Mr. Iddrisu further clarified that the action taken by the shareholders and Unibank subsequently does not constitute a takeover.

On Wednesday, 7 Mar 2018, Unibank Executive Director, Clifford Mettle had said Unibank has acquired 51% of ADB's shares in a statement and published by several media houses.

Clifford Mettle, added that the bank’s acquisition of 51% shares in the ADB is a strategic alignment.

According to him, the services the two banks were already rendering to customers won’t change following the takeover.

“ADB will continue to focus on its agricultural development policies and we at Unibank will also continue to focus on our SME policies,” he told Chief Jerry Forson on Accra 100.5FM on Wednesday, March 7.

Confirming the purported takeover to the Accra based radio station, Mr Mettle said: “Unibank has a controlling right of ADB, we now control 51 percent share in ADB.”
He added : “For now as we speak we have the controlling right but nothing changes with the customers, all the services that they enjoyed with ADB, they will continue to enjoy those services, nothing has changed, this is a strategic alignment. “We at Unibank will continue to focus on our SME values and the ADB will continue with their agricultural focus policies.”

He however did not reveal plans for the staff of the ADB following the takeover.

“I don’t want to comment on staff issues for now but redundancy is not the only way of making a company to perform. There is a meeting which is going to be held tomorrow on this move and so let us wait for the outcome of the meeting.”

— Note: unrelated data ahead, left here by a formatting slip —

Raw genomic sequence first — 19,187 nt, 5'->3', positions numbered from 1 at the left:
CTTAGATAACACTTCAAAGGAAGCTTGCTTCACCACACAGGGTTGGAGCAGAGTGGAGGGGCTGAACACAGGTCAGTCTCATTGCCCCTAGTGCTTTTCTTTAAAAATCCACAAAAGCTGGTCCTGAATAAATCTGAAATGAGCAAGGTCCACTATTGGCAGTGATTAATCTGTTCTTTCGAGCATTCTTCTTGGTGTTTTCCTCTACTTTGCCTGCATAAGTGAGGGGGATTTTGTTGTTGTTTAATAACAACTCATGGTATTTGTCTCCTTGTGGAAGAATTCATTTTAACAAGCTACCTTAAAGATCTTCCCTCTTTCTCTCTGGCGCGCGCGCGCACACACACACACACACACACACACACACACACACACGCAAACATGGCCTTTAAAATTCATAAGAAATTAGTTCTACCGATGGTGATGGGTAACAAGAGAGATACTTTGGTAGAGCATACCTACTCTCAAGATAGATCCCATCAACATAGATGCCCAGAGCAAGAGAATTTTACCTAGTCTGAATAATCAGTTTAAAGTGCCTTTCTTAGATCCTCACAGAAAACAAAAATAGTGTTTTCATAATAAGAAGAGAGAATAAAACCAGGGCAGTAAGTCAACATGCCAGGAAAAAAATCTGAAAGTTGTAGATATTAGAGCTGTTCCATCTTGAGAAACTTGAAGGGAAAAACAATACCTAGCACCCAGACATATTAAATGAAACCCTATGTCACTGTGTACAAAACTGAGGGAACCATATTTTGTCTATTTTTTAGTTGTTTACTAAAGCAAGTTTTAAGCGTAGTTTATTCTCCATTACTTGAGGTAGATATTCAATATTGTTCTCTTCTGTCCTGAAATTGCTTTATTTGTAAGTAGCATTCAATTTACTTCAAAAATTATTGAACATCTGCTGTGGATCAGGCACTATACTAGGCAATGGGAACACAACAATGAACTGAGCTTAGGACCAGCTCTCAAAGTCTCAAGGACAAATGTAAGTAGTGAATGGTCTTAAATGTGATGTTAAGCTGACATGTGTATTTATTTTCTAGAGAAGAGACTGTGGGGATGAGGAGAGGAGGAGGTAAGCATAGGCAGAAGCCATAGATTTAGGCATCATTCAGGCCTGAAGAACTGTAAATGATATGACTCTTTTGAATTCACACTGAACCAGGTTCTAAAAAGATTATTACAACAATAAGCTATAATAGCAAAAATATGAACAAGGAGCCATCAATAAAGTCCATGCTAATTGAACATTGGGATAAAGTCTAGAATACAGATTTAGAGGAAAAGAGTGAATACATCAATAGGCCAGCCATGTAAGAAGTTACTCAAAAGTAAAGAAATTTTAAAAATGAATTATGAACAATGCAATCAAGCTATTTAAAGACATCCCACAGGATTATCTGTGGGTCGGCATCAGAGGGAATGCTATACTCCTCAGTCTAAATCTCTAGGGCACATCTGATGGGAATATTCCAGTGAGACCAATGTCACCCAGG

But it was surprising for the same bank, Unibank, to come back contradicting itself that it has not involved in any takeover of ADB.
On Thursday, 8 Mar 2018, Unibank in a press statement signed by  the Chief Executive Officer said, there was no arrangement for it to take over another indigenous bank, ADB despite reports to the contrary.
The statement read as follows: “On the back of the newspaper publication this morning concerning the purported takeover of ADB by Unibank, we wish to state emphatically that we are NOT taking over ADB.”

The statement noted, “We wish to provide clarification for the benefit of the investing public and our esteemed clients as follows: In November 2017, we reached an agreement with the Belstar led  consortium to sell their entire holding in ADB and, to subsequently invest the proceeds into Unibank.

“This led to an agreement between both parties with a set timeline for closure of the transaction which would culminate in Unibank raising a minimum of GH¢600 million in capital and with Belstar acquiring a stake in Unibank.

“Due to the delayed timeline of the equity investment, Unibank has taken the additional precaution of committing Belstar Capital to their obligation under the share subscription agreement by pledging all shares held by the Belstar led consortium in ADB to ensure that the transaction will be consummated and the proceeds from the sale of shares paid directly to Unibank.

“It is against this background that Belstar Capital Ltd and other members of the consortium of shareholders have pledged their shares in ADB to Unibank to demonstrate their commitment to the agreement and the strategic direction of Unibank.”

The bank further stated, “We wish to put on record that the pledge by members of the Belstar led consortium does not constitute a sale of shares to Unibank. It is only a demonstration of commitment by our capital raising partners and must be considered as such.

This makes the whole issue more confusing and somehow undermines the authorities of the regulators of the industry.
Some experts have raised questions like, so the regulators were never aware of the share pledges share made to Unibank by the other shareholders of ADB? And was it ethical for those entities or shareholders to have made such a pledge without informing the regulators or other major shareholders of ADB?
With the contradictory statement from Unibank, what will be the possible action against the CEO and the company, since it had significant effect on investment of other stock market players? Because for close to a day, ADB shares were suspended from trading.

Serious action needs to be taken against any faulting party in this fiasco to serve as deterrent to other industry players.